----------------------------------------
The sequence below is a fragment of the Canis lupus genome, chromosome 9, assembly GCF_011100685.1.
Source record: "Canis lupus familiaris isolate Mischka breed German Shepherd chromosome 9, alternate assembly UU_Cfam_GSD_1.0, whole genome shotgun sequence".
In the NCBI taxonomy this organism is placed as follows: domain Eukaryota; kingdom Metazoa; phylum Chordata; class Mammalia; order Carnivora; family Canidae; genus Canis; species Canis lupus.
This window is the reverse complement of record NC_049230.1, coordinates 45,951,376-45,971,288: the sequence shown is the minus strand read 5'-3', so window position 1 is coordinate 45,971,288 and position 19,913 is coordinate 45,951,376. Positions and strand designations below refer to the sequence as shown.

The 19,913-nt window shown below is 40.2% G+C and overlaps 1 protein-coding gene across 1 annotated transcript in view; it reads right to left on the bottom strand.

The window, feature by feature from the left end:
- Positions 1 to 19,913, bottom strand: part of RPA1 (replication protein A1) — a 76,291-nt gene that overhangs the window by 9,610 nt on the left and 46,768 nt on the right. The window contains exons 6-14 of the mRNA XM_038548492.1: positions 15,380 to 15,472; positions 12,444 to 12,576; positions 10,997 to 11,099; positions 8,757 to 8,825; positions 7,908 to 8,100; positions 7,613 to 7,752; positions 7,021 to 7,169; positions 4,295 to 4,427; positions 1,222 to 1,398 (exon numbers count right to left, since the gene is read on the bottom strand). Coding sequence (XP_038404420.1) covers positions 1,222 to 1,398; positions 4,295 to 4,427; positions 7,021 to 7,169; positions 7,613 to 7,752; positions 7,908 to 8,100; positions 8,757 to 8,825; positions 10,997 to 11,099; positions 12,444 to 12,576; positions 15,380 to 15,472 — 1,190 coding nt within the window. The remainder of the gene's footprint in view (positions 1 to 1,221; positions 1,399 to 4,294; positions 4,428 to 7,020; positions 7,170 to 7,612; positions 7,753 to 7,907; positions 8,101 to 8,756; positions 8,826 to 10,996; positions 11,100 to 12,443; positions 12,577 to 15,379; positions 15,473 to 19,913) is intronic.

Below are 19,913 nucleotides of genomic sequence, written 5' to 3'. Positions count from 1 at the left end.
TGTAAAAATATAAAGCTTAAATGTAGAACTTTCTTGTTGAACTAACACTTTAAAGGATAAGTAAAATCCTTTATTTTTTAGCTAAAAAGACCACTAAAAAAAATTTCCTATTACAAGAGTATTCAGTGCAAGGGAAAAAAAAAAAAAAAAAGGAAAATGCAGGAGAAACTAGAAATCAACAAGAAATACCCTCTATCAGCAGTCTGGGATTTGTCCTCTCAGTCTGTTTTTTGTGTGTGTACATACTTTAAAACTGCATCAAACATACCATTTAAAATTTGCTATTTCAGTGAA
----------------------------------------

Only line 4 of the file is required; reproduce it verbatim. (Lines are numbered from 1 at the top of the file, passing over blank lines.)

This window is the reverse complement of record NC_049230.1, coordinates 45,951,376-45,971,288: the sequence shown is the minus strand read 5'-3', so window position 1 is coordinate 45,971,288 and position 19,913 is coordinate 45,951,376. Positions and strand designations below refer to the sequence as shown.